By contrast, the ratings tools give the green light to most new houses built with modern materials which have a much higher carbon footprint, having required large amounts of energy during manufacture.

"It is utterly frustrating because we know how environmentally friendly mudbrick homes are," Marshall said. "The carbon issue does not make sense -- making a mudbrick requires very little energy, unlike the manufacture of conventional building materials like a kiln-fired house brick, which require a huge amount of energy.

"In my view the bureaucrats have this all back-to-front. Their energy ratings do not consider the lifestyles and attitudes of mudbrick people, who are low-carbon emitters. Most mudbrick people are very concerned about the environment. They are as gobsmacked as we are that with the new six-star rating it is almost impossible to build their home unless we make significant design changes."

Sigmund Jurgensen, who lives in a mudbrick home built in the 1930s by his father, a founder of the iconic artists' community of Montsalvat, near Eltham, in Melbourne, described the situation as "absurd".

"We know that quite often the people who choose to live in mudbrick homes are much more anxious and aware of the environmental problems the world faces than people living in conventional homes in the cities," Jurgensen said. "I think it goes with the territory -- you want to build a mudbrick home because you care. I'm always concerned when the bureaucrats want easy and simple answers to difficult questions.

"To say that mudbricks do not achieve proper energy ratings is nonsense. What about the tiny amount of energy used to build mudbrick homes compared with the energy used in making house bricks and other materials?"

The Australian has previously revealed evidence of major flaws in the energy ratings system. The Housing Industry Association, Master Builders Australia, scientists and builders have raised concerns that the system is fundamentally flawed, potentially wasting billions of dollars to achieve compliance with no evidence of carbon reduction. The Department of Climate Change and Energy Efficiency, which has publicly rejected much of the criticism, acknowledged to industry figures earlier this year that the system might need an overhaul.

The department is now commissioning a study to determine if its star ratings have ever been effective in reducing energy use. Its tender document states that the key objective of the study "will be a report that ascertains the actual benefits and costs resulting from the introduction" of the star energy-efficiency ratings. Intrinsic to the operation of star ratings as a measure of a house's performance is a belief that human factors -- primarily, how people use their heating and cooling -- can be standardised.

Terry Williamson, a thermal energy expert at the University of Adelaide, says the federal government's star ratings do not work while driving up the costs of more than 100,000 new houses a year.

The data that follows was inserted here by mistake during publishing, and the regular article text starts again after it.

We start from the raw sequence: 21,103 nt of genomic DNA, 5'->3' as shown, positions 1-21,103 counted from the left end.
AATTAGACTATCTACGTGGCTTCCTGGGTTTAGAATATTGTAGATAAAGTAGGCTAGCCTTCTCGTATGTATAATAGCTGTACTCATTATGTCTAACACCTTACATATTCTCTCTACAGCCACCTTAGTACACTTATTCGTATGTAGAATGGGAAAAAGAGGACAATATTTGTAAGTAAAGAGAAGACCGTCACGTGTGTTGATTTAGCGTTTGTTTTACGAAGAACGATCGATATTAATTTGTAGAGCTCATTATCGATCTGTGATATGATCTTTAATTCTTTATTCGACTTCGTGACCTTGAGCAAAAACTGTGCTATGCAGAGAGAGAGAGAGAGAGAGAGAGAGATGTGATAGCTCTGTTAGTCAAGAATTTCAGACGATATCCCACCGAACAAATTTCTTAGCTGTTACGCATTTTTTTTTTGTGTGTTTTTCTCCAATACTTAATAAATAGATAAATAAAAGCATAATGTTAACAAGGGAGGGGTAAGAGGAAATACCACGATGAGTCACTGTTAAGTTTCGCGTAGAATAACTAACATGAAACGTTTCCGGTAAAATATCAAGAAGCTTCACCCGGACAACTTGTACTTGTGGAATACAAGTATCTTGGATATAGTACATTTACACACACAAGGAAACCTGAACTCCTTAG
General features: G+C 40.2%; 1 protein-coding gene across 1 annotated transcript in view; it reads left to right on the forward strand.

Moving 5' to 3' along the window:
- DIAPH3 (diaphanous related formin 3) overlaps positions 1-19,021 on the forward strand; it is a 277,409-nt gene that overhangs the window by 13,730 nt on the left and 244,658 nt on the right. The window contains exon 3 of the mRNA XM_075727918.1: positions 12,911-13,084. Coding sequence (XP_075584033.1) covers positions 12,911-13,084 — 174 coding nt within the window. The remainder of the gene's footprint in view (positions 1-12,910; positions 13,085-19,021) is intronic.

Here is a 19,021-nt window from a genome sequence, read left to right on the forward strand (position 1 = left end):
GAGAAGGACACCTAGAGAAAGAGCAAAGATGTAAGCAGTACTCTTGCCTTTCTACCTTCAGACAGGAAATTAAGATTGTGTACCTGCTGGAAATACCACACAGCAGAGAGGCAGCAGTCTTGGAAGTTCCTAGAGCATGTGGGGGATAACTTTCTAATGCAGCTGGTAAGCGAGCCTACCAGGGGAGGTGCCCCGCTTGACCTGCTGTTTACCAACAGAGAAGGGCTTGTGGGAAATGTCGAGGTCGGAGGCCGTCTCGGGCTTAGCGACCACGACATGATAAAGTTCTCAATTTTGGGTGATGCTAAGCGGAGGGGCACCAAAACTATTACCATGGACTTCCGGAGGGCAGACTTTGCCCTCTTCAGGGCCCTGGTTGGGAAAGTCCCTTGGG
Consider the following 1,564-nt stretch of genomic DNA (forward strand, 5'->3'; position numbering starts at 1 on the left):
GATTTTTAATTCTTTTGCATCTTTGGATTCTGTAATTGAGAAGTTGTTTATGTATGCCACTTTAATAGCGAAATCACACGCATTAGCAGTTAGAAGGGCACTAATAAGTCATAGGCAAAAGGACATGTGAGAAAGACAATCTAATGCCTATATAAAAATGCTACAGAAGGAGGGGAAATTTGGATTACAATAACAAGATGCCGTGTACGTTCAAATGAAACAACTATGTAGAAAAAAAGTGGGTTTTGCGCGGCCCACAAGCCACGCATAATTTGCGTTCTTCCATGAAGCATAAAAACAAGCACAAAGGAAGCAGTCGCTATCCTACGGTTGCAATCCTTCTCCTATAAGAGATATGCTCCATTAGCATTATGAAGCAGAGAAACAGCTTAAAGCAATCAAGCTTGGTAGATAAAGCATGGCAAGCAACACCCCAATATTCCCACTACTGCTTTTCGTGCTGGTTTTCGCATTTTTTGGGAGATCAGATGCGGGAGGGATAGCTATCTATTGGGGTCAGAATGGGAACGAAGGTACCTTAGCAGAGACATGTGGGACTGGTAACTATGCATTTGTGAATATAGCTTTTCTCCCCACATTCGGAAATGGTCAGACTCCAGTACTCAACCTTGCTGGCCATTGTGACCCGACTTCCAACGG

"People who live in mudbrick houses use a lot less energy because they are more enviro-centric, but the building regulation looks at the physics of the building material, not the behaviours of the occupants," Williamson said. "The policy reflects a narrow concern about reaching objectives to reduce greenhouse gas emissions and it means the mudbrick house, which is environmentally friendly, will be all but impossible to build."

Eltham resident Jenni Mitchell and her husband, Mervyn Hannon, believe it is ridiculous that their 26-year-old north-facing mudbrick house would not be compliant if built today.

"The notion that mudbricks are not good enough in terms of energy efficiency is a farce; it is bureaucracy gone mad," she said.

Richard Provan, who makes mudbricks near Kinglake in Victoria, hopes Australia's peak scientific body, the CSIRO, will retest mudbricks for their thermal qualities in a bid to achieve a higher rating. His business has "dwindled to the point of extinction" as a result of the regulations. "All the trades associated with it are being hurt because the interest is not there any more. Mudbricks are a good insulating product with a very small carbon footprint."


Play board games to prevent global warming??

AUSTRALIANS are being urged to play board games and snuggle up under a rug with a pet or their families to help cut power bills. On its LivingGreener website, the federal government urges switching off the TV and heater and finding old-fashioned ways of keeping snug and occupied.

"There are heaps of ways to have fun 'unplugged' - go retro and break out the board games or visit your local library and share the heating and computers with your community," the site says.

"To reduce the energy you use while watching TV, take another tip from grandma and share the warmth. Snuggle up under a rug, snuggle with your family or cuddle your favourite pet. You could avoid the TV and snuggle up in bed with a good book (or with someone who's read one lately)."

A spokesman for the Climate Change Minister, Greg Combet, defended the advice, saying many households were seeking tips on how to save energy. "Improving energy efficiency is a way households can help lower carbon pollution while saving money," he said.

However, the opposition climate change spokesman, Greg Hunt, branded the government's advice farcical.